As is reflected in the above-quoted portion of the trial court's discussion on its findings of fact, the trial court based its decision almost exclusively on the fact that Child is breastfeeding and the parties' difficulty communicating with each other. It made no mention of which party would be more likely to encourage contact with the non-custodial parent,*fn4 the parental duties performed by each parent, which party could provide greater stability and continuity for Child, the presence of extended family, attempts by either party to turn Child against the other parent, the parent that is more likely to provide a relationship consistent with Child's emotional needs, which parent is more likely to attend to Child's daily physical, developmental, educational, and emotional needs, any drug or alcohol abuse by either parent and his/her household members, or the mental and physical condition of each parent and members of his/her household.

All of the factors listed in section 5328(a) are required to be considered by the trial court when entering a custody order. Id. As the trial court failed to properly consider the statutorily mandated factors in arriving at its custody determination, it erred as a matter of law. We are therefore compelled to vacate its order and remand the case for further findings of facts.*fn5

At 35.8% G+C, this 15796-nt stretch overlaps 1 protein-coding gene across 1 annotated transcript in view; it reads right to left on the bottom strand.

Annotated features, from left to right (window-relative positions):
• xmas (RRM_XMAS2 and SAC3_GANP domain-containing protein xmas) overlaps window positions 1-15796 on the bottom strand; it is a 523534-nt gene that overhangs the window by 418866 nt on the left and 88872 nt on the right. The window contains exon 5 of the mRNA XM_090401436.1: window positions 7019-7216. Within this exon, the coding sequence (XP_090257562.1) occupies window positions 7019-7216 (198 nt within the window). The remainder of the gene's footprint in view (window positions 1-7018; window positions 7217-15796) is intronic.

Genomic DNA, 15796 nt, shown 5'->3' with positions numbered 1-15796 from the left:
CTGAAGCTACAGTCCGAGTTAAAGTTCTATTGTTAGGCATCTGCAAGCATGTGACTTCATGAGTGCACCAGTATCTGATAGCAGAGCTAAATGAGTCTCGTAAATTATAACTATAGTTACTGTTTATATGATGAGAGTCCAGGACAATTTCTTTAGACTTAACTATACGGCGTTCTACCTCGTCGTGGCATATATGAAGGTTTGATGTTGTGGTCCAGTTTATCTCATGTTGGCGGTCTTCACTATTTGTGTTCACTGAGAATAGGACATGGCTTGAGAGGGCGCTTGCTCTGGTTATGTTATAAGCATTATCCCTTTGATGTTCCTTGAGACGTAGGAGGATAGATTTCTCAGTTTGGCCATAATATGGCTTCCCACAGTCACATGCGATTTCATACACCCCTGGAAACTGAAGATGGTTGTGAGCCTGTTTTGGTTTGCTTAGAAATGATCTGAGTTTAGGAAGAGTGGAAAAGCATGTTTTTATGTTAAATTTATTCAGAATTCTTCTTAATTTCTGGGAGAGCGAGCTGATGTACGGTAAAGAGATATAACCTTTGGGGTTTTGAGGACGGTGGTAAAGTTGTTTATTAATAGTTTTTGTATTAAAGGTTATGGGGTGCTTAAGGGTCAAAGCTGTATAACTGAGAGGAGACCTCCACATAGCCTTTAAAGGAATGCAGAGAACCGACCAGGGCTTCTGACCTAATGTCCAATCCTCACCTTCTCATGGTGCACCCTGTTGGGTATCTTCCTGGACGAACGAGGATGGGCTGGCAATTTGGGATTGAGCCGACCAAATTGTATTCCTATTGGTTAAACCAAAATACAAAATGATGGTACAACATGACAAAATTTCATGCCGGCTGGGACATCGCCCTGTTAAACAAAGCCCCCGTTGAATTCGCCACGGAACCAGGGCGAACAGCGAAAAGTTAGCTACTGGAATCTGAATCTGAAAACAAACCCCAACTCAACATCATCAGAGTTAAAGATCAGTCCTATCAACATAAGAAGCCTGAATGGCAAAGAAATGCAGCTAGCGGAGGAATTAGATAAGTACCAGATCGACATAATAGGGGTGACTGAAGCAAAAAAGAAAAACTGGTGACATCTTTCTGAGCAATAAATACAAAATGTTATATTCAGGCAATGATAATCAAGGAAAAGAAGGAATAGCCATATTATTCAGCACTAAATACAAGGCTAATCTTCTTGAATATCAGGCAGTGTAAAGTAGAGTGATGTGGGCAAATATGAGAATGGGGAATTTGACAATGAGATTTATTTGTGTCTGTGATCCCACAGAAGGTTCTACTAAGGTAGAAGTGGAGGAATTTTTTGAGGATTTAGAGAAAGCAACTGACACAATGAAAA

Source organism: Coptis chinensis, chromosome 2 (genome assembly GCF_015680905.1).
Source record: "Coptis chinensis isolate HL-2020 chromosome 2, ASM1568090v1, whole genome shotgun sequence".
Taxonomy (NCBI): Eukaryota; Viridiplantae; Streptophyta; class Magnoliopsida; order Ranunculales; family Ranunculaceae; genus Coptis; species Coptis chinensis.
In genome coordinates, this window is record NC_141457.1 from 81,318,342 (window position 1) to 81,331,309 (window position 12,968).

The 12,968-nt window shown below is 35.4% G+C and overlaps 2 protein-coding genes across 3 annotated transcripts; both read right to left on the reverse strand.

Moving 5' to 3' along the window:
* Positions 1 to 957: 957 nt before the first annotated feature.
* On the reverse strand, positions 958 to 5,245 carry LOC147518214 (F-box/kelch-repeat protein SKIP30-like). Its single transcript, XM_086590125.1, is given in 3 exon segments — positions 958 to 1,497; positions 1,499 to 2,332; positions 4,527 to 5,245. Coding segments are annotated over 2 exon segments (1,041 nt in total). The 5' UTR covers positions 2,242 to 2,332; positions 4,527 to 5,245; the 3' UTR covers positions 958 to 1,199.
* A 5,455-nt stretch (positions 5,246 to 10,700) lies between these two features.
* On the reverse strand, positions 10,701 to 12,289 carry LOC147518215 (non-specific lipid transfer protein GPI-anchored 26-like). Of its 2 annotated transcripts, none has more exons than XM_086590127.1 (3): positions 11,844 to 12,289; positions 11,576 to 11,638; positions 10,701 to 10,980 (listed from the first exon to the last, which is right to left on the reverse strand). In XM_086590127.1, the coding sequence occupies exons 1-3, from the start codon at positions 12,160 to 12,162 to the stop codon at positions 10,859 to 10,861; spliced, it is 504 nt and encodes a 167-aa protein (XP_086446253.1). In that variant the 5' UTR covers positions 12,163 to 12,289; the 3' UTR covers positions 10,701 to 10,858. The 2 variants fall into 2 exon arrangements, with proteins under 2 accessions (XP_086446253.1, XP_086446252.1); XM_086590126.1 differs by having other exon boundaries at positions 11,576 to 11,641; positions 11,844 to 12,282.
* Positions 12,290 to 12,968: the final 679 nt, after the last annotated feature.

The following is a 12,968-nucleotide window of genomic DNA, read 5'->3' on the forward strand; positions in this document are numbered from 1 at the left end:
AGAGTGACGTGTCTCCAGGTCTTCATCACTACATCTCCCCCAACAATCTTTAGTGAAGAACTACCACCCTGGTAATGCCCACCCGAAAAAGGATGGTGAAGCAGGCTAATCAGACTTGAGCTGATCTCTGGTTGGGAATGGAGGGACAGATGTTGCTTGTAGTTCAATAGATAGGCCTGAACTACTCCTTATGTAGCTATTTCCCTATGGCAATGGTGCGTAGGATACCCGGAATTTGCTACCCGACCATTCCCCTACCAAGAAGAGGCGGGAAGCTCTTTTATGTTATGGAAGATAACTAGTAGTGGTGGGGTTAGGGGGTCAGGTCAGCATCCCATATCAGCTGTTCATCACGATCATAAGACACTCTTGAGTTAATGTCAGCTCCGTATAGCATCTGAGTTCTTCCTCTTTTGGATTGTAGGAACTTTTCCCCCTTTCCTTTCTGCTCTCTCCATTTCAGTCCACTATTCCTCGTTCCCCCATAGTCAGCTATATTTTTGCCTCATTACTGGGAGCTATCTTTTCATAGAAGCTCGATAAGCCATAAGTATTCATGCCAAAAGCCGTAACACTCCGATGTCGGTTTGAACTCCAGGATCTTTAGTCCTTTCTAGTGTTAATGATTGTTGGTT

Father further appeals the trial court's imposition of several restrictions on his periods of partial custody, arguing that the restrictions were imposed without any justification.*fn6 Father's Brief at 15-17. Upon reviewing the record, we are again constrained to agree.

An award of partial custody generally does not contain any restrictions. Fatemi v. Fatemi, 489 A.2d 798, 801 (Pa. Super. 1985). "A restriction will be imposed if the parties have agreed to a restriction or if the party requesting a restriction shows that without it, partial custody will have a detrimental impact on the child." Id.; see also 23 Pa.C.S.A. § 5323(e) ("[I]f the court finds that there is an ongoing risk of harm to the child or an abused party and awards any form of custody to a party who committed the abuse or who has a household member who committed the abuse, the court shall include in the custody order safety conditions designed to protect the child or the abused party.").